3. Rose also discussed his ever-improving chemistry with Boozer, who has been a juggernaut since getting acclimated to his new squad. The duo has been extremely effective in pick-and-roll scenarios, as opposing defenses must choose between Roses devastating penetration ability and Boozers inside-outside offensive capabilities. It will be very tough for teams to stop it because their bigs have to make a choice whether to stop me with the ball and by that time, I'm close to the rim or Booz is going to have a jump shot, or if he's rolling, he's going to have a dunk, said Rose. He kind of rolls like Lakers star Pau Gasol. Gasol doesn't really go too far...usually, when you hit a big rolling, he's close to the basket, but Booz wants the ball a little bit off, so that he could shoot the shot or dribble--one dribble--and get to his left hand. So, it's kind of weird. That's the first big I've ever played with like that, but he's doing a good job at itIt's kind of weird where he catches it because there's a lot of commotion right there--a lot of people moving--but he finds a way to score. Thibodeau believes that the pair also benefits their teammates because of the attention they draw. When you put two primary scorers in the pick-and-roll, it also creates a lot of easy opportunities for others because if they commit to the double team, they put two on the ball and they're rotating quickly to Carlos, that means one guy's open. We have to make quick decisions, hit the open man and sustain our spacing, but I think they've gotten more comfortable with each other, I think it's a hard play to guard and Carlos does a lot of clever things on the pick-and-roll. Sometimes he's going all the way, sometimes he's rolling halfway and sometimes he's popping, so he knows how to read open areas.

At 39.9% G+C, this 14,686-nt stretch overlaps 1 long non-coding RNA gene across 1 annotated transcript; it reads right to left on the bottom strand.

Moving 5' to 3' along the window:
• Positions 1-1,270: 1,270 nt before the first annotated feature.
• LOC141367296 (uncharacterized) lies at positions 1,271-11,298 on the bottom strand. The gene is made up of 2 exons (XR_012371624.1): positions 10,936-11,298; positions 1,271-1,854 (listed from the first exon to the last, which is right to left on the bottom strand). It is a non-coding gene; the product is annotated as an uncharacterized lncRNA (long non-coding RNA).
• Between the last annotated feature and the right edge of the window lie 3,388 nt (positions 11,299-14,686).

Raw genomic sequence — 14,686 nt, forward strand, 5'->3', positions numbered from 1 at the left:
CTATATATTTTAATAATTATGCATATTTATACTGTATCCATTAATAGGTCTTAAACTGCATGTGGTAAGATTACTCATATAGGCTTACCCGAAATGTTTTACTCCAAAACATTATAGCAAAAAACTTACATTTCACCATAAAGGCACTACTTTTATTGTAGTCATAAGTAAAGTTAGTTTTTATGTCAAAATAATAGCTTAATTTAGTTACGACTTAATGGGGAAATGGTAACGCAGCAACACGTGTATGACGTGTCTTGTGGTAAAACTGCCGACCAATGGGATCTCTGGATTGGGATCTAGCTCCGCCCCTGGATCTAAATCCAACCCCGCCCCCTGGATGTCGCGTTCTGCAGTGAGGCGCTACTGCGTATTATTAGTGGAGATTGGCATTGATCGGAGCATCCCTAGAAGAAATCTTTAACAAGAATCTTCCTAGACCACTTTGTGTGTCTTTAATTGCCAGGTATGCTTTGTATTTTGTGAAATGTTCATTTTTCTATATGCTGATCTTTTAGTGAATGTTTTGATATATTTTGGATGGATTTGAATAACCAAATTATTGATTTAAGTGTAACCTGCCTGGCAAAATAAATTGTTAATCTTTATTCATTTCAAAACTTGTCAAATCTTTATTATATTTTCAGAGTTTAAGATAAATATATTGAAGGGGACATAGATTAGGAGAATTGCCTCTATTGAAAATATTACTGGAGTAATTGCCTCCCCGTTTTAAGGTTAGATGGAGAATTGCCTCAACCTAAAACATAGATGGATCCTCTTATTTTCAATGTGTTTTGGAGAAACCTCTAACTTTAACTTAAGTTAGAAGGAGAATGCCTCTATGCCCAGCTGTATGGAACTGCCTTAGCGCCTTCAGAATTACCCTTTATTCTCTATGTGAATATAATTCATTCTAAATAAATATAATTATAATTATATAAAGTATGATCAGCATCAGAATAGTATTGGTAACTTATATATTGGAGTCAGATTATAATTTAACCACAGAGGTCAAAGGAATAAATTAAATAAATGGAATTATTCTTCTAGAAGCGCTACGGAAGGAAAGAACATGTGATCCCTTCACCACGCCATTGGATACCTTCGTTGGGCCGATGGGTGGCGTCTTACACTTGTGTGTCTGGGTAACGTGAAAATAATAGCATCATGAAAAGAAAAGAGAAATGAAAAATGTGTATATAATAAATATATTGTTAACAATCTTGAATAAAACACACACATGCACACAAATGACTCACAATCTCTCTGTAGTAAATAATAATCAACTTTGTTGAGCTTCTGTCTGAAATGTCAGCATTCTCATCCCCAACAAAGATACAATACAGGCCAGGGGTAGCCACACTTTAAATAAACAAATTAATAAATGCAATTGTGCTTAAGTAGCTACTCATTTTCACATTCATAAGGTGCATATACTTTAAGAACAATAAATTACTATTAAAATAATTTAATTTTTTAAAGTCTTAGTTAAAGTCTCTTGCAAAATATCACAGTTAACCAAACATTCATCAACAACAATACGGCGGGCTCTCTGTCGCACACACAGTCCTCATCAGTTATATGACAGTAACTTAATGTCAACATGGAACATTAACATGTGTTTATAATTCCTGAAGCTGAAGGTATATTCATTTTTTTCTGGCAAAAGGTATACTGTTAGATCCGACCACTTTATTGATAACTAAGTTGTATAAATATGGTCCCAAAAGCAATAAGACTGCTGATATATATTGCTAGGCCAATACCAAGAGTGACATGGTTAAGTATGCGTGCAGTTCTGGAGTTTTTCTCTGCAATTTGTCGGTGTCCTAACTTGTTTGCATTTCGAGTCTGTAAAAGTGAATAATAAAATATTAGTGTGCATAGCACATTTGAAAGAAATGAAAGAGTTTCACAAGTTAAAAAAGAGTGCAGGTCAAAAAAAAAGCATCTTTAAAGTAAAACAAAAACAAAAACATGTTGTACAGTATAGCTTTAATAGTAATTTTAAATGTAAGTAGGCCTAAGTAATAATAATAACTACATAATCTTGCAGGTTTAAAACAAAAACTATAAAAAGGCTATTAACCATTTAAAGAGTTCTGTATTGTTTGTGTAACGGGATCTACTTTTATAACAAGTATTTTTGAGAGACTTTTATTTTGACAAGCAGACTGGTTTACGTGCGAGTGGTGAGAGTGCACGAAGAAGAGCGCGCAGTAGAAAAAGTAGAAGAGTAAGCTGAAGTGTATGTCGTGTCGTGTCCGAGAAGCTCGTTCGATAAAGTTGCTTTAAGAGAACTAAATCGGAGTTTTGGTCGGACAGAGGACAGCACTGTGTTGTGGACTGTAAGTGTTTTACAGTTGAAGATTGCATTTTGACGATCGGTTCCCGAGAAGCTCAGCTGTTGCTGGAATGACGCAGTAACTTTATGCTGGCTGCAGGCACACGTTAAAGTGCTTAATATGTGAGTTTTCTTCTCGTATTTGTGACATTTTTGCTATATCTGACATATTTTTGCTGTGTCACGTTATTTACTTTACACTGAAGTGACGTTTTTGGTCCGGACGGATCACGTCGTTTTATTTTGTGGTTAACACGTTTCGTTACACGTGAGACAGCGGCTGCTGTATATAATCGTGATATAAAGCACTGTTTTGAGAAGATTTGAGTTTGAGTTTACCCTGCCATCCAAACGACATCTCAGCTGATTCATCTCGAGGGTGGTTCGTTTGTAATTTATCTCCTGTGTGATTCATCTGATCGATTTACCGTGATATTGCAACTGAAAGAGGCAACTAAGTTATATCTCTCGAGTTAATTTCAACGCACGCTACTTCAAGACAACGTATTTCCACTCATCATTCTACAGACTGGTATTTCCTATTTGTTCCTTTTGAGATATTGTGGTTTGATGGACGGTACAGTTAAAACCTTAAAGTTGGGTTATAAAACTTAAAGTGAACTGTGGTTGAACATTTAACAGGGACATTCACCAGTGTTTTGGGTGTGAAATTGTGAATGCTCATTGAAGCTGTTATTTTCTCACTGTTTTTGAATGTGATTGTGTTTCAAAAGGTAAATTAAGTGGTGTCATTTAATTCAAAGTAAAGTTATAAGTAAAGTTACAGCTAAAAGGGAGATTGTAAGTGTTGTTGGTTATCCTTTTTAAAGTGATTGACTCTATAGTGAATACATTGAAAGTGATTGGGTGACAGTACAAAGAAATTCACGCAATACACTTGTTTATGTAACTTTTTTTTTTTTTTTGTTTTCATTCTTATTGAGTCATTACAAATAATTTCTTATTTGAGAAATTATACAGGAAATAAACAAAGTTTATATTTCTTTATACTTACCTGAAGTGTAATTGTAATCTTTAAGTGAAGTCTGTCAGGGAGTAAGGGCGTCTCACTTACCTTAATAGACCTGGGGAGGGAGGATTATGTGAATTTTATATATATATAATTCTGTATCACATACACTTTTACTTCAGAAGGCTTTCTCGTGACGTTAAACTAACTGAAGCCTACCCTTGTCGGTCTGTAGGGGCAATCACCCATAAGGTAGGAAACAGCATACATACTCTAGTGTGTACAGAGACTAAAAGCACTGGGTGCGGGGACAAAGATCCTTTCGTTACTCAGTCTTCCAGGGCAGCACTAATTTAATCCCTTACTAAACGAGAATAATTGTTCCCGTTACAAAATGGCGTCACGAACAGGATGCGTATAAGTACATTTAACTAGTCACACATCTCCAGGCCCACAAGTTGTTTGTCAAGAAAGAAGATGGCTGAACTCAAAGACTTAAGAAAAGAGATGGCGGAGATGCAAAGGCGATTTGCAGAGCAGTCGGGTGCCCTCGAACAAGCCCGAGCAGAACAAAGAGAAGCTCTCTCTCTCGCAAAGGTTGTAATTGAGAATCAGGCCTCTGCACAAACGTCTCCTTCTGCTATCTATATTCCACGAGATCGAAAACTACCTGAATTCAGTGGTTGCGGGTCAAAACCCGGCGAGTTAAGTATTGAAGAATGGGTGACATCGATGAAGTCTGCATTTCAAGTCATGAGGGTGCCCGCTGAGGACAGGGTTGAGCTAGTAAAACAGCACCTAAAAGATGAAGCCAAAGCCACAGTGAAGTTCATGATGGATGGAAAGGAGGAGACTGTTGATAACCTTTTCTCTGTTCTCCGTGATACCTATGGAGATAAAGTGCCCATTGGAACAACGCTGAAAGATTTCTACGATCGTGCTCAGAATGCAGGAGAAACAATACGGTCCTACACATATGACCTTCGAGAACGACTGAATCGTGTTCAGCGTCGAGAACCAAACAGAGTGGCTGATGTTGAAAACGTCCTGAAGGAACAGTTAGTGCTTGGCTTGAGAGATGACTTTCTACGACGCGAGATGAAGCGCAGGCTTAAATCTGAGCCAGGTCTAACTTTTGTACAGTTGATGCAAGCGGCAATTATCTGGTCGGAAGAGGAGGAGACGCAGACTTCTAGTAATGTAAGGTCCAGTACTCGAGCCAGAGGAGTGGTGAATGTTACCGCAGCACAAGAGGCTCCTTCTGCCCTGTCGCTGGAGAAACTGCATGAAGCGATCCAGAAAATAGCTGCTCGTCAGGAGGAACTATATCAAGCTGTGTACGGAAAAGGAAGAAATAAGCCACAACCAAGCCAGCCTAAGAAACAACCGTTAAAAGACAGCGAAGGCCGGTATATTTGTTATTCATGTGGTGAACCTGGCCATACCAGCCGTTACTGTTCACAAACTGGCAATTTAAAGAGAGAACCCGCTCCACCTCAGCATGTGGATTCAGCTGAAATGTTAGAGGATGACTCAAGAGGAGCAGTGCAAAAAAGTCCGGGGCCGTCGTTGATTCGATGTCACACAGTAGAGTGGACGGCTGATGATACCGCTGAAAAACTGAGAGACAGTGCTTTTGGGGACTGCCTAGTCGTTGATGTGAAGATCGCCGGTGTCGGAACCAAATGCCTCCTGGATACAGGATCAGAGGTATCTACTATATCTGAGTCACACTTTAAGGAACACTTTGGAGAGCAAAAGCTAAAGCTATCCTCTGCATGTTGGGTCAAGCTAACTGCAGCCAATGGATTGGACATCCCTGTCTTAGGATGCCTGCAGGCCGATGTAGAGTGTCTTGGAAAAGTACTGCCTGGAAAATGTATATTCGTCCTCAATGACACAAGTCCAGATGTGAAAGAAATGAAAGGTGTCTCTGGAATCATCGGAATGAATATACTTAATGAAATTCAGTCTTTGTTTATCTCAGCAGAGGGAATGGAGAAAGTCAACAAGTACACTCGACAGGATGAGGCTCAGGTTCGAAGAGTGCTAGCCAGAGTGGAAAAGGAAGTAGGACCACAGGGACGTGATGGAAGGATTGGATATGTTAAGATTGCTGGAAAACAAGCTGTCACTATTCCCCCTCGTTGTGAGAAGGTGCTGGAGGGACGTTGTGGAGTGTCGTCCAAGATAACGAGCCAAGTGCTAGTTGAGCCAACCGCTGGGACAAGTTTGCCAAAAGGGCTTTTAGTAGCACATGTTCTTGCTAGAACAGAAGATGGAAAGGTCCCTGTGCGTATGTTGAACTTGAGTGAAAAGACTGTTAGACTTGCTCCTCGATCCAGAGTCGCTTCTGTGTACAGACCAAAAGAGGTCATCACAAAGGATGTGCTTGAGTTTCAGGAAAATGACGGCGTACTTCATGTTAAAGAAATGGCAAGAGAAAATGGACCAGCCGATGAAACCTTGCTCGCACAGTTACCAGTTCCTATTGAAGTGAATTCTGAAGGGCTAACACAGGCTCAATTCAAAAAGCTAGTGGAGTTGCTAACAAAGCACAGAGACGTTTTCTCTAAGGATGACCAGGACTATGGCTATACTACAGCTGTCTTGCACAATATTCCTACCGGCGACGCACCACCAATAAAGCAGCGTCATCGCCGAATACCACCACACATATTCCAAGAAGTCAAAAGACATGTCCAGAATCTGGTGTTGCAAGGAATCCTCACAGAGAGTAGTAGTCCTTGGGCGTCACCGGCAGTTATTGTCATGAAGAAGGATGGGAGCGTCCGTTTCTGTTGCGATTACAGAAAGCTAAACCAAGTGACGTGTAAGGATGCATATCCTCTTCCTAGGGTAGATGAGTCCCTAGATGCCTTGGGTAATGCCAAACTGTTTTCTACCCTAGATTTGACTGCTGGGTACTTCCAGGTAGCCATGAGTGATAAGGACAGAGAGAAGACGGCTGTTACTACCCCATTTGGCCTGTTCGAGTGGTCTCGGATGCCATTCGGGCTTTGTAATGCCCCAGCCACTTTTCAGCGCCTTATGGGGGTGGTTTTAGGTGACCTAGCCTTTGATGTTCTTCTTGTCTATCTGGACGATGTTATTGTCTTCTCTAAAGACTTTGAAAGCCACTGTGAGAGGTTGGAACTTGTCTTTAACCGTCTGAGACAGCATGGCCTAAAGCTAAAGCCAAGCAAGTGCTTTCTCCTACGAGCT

4. After their last matchup with Clevelanda too-close-for-comfort affair in the midst of a snowstorm, the Bulls wont take the Cavaliers lightly. However, in the throes of a downward spiral that began with LeBron James return to his home state last month, the visitors have been struggling mightily. With a lineup devoid of a top-tier go-to scorerveteran forward Antawn Jamison appears to be past his prime and point guard Mo Williams is more of a complimentary playerand injuries also proving to be a major issue, Cleveland head coach Byron Scott might have bit off more than he can chew with his newest reclamation project. Still, its a Central Division rivalry game and although the Bulls are clearly superior, they havent been playing up to their potential lately, so another close call could be in order.